In retrospect, we all should have seen this coming. I mean, given this year's rash of mergers and buyouts, how long would it take for someone to try and snap up fast-growing, profitable game retailer Electronics Boutique (NASDAQ:ELBO)?

Today, we found out that competitor GameStop (NYSE:GME) will pay $55.18 per share for the Motley Fool Stock Advisor pick, in a cash 'n' stock deal to squeeze the two entities into a single gaming behemoth. Investors bid Electronics Boutiques' share up to $56.50 this morning, perhaps thinking that someone else will come along and up that offer. Given that owners of 47% of Electronics Boutique stock have already given their nod, this doesn't seem too likely, but hey, there's always hope.

Although the merger makes all kinds of sense if the promised synergies work out, it's also an example of one of those little Wall Street ironies, where a fish dislocates its jaw to swallow an even bigger fish: Electronics Boutique has more stores, higher sales, and an established international presence, and it's been expanding the top line more quickly over the past months to boot. On the other hand, GameStop has better margins and a substantial edge in cash conversion.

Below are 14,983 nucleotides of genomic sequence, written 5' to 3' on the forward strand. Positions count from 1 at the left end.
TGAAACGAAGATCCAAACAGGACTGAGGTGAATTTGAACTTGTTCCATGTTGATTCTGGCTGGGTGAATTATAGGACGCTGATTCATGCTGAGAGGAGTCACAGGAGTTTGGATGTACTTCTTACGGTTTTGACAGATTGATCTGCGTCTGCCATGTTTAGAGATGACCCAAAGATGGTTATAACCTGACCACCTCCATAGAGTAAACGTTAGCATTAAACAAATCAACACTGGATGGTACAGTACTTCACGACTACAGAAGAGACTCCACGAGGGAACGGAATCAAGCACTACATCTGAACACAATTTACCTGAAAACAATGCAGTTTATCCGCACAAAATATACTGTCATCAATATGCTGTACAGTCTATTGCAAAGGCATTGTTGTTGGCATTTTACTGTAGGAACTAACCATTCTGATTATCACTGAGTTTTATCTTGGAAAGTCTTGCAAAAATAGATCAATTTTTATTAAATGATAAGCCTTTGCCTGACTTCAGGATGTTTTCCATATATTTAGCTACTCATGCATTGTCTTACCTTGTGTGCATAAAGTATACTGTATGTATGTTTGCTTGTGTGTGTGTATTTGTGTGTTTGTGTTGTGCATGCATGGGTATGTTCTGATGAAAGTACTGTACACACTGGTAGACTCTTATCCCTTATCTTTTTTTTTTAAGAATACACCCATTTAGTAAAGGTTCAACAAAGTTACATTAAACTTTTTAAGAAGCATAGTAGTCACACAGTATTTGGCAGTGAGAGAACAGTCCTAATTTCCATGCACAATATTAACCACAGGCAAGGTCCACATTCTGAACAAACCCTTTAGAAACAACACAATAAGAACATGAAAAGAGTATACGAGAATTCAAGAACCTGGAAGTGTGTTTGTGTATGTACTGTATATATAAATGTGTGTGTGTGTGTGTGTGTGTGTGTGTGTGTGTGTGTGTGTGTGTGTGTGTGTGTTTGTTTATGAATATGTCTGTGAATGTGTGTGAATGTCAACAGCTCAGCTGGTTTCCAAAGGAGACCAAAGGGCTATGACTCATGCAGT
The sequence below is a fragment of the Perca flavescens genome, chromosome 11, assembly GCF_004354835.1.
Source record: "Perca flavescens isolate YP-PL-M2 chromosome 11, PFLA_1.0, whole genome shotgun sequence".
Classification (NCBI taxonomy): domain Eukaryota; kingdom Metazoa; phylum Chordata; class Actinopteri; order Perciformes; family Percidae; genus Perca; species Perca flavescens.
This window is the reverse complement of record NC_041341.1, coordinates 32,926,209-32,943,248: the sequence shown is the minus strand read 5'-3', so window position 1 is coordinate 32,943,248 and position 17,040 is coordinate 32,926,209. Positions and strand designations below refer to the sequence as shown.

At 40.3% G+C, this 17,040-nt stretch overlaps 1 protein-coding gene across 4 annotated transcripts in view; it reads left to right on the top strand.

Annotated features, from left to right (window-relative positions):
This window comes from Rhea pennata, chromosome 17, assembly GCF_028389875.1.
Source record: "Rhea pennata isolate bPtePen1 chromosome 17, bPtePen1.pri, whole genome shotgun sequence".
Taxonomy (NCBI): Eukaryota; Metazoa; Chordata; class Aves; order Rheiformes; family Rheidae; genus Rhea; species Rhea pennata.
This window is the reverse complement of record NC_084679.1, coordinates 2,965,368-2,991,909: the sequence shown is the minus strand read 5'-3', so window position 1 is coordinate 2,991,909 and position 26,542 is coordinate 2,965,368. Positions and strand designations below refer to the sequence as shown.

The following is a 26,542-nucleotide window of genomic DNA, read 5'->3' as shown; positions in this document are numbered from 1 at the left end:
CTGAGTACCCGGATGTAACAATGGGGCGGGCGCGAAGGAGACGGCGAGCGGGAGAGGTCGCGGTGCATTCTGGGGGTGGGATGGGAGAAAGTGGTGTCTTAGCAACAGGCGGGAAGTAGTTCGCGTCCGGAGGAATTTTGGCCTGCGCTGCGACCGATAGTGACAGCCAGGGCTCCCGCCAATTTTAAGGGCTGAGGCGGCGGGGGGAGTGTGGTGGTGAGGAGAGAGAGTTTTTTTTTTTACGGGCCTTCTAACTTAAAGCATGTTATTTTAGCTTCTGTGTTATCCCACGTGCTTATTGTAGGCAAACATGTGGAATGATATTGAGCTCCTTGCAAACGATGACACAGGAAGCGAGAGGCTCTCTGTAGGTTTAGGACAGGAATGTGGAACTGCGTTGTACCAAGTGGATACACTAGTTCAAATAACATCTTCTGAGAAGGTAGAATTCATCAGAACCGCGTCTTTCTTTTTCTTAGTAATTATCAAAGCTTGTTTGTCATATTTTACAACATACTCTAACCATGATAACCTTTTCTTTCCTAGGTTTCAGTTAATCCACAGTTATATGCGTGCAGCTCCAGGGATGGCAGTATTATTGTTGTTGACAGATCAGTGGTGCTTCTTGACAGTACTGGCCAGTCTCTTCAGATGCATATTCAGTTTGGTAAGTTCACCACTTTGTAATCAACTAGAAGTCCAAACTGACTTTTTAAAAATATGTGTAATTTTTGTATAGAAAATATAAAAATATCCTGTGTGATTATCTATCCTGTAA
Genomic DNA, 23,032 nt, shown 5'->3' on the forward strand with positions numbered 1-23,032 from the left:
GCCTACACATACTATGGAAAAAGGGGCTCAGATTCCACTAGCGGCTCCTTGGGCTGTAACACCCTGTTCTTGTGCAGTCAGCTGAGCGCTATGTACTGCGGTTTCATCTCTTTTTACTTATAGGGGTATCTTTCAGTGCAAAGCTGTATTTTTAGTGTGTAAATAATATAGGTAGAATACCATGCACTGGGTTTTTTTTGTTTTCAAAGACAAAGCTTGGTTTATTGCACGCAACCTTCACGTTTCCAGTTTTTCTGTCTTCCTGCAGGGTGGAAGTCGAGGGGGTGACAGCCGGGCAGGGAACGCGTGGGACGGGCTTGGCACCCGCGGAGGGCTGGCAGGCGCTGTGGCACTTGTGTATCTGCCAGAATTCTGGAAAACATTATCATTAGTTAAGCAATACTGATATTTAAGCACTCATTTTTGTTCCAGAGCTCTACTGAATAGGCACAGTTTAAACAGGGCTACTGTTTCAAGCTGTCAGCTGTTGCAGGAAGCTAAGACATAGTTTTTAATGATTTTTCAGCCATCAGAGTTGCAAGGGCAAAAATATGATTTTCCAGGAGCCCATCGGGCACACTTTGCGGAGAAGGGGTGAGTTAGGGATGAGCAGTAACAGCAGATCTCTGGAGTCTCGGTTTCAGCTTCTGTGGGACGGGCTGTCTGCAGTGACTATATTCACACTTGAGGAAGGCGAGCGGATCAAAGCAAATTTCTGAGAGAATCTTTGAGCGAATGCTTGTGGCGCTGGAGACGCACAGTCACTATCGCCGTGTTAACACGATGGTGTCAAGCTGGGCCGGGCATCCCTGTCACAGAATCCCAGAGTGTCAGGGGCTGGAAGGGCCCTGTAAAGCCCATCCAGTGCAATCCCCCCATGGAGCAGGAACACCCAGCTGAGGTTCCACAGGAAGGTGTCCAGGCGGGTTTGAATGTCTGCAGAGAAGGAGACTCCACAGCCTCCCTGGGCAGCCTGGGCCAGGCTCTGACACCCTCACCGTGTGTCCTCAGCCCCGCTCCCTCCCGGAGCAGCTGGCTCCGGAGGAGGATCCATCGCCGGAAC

Although a 35% pop is an enticing wake-up call, Fool co-founder David Gardner, who made Electronics Boutique a Stock Advisor pick, told me this morning that he sees no reason to sell the shares now. Contrary to popular wisdom, major retailers such as Wal-Mart (NYSE:WMT) or even Best Buy (NYSE:BBY) do not offer killer competition to game specialists. The latter get their cool stuff in the day it's released and, I would add, can go to extraordinary lengths -- putting an emphasis on preorders, scheduling special hours for major game events, and doing a brisk business in used games -- to keep avid gamers happy.

If the $1.4 billion deal is consummated, the surviving entity, GameStop, will be the largest video-game chain in the world, with about 3,800 stores. Given the brisk pace of game sales (reportedly up 32% in March) and other reports that show adult men spending more money on games than on music ($33 per month), GameStop shareholders should see many happy returns.

Seth Jayson knows the cost of video-game addiction. At the time of publication, he had credit stubs for too much game spending, but no positions in any stock mentioned. View his stock holdings and Fool profile here. Fool rules are here.